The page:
Legislative assembly readies for fall sitting

The Yukon Legislative Assembly will reconvene on Oct. 23, the government announced yesterday. "We're excited to go back into session in two weeks," said Premier Darrell Pasloski.

The Yukon Legislative Assembly will reconvene on Oct. 23, the government announced yesterday.

“We’re excited to go back into session in two weeks,” said Premier Darrell Pasloski in an interview yesterday.

But he wouldn’t say what pieces of legislation the government will table this fall.

“It’s too early for me to show our hand yet as to what we’re going to be tabling,” he said.

All government bills must be tabled in the first five days of the sitting.

Pasloski did say that the Yukon Party will table a motion to express support for the federal government’s commitment to contribute to a military campaign against Islamic State of Iraq and the Levant (ISIL).

The motion, if passed, will do nothing more than publicly announce the Yukon government’s support of the action.

But that’s important, said Pasloski.

“I think that whenever our troops are put in harm’s way it is really imperative for Canadians to stand together and show support for those troops and for the mission.”

Pasloski would not say if whistleblower protection legislation will be tabled.

In the spring the government said it aimed to table it this sitting.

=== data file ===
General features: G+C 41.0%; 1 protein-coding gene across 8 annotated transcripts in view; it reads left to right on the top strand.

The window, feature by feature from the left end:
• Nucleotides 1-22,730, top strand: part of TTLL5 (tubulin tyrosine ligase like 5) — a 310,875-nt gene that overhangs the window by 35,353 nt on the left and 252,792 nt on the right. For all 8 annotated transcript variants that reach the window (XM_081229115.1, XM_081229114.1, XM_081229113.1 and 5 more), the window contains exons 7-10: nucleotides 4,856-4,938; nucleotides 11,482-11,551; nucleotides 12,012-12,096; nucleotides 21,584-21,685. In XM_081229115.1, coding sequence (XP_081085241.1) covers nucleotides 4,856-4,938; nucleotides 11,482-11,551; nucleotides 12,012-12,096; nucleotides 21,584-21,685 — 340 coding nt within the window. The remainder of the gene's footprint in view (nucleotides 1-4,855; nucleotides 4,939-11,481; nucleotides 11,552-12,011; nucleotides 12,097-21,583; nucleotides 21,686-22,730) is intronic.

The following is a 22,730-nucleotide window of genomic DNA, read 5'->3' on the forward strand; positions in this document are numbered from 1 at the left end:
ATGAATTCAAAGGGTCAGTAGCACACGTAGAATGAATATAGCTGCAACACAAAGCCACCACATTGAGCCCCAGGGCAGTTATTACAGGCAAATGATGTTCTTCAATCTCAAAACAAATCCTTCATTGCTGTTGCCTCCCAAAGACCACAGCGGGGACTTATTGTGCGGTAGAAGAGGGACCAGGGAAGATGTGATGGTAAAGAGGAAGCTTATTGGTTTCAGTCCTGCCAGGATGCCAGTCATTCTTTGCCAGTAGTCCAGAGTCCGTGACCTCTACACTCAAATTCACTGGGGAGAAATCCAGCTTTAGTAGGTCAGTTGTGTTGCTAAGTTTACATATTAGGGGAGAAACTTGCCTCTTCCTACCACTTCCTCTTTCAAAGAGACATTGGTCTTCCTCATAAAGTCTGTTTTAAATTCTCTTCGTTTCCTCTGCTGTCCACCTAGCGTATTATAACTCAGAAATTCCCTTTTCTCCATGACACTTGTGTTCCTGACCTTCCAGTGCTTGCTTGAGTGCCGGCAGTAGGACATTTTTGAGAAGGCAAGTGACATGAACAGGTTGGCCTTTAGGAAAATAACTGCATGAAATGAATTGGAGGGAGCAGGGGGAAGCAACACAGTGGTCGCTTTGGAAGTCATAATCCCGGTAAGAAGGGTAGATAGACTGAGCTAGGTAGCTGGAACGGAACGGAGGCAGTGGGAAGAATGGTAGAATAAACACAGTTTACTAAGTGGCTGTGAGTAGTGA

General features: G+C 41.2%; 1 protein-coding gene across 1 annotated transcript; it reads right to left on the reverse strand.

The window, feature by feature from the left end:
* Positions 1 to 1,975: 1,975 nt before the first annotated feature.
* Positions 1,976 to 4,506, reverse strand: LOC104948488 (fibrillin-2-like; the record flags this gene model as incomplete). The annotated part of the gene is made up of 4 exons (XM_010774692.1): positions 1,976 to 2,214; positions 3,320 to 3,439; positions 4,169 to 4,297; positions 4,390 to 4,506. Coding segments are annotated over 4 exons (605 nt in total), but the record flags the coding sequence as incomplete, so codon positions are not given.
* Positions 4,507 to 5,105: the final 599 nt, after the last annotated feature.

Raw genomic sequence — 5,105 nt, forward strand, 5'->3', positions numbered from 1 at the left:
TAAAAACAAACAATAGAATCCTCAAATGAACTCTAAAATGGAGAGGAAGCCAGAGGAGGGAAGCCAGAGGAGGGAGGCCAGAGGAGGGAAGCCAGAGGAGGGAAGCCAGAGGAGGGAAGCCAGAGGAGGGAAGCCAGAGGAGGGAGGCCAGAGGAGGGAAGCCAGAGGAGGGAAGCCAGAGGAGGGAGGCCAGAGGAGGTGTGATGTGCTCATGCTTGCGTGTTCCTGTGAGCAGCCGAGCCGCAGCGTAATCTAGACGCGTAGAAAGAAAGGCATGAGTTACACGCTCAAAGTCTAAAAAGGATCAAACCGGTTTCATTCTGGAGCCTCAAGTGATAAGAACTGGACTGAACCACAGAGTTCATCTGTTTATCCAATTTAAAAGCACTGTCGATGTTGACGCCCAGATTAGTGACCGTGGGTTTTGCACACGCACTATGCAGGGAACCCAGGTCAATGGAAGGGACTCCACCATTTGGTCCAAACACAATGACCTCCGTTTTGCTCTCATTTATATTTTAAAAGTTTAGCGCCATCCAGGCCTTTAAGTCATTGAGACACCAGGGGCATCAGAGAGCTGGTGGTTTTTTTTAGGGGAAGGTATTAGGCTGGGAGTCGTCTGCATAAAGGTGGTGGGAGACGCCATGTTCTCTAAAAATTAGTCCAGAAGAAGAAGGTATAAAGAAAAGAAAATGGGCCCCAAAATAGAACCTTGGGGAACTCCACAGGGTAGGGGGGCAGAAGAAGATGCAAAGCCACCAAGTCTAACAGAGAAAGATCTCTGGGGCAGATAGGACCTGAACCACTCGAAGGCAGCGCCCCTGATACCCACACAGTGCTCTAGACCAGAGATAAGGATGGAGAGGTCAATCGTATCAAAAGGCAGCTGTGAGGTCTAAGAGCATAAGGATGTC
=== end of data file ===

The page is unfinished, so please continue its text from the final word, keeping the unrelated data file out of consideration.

Opposition parties said they hope to see a stronger version of the legislation than what was presented for consultation last spring.

In interviews yesterday, both NDP Leader Liz Hanson and Liberal Leader Sandy Silver called that earlier document a “watered down” version of what the select committee tasked with reviewing legislation elsewhere recommended.

For one, it would allow the investigator into a complaint to only make recommendations, rather than orders, to a government body that has been found to have punished someone for speaking out against wrongdoing.

That needs to be fixed, said Hanson.

“It’s really clear that there is a climate of fear within the public service, and that’s not healthy for any government, but it’s certainly not healthy for democracy.”

The select committee on the risks and benefits of hydraulic fracturing is due to make a report to the legislature this fall.

The committee was busy this summer visiting Yukon communities and collecting written and oral testimony from residents.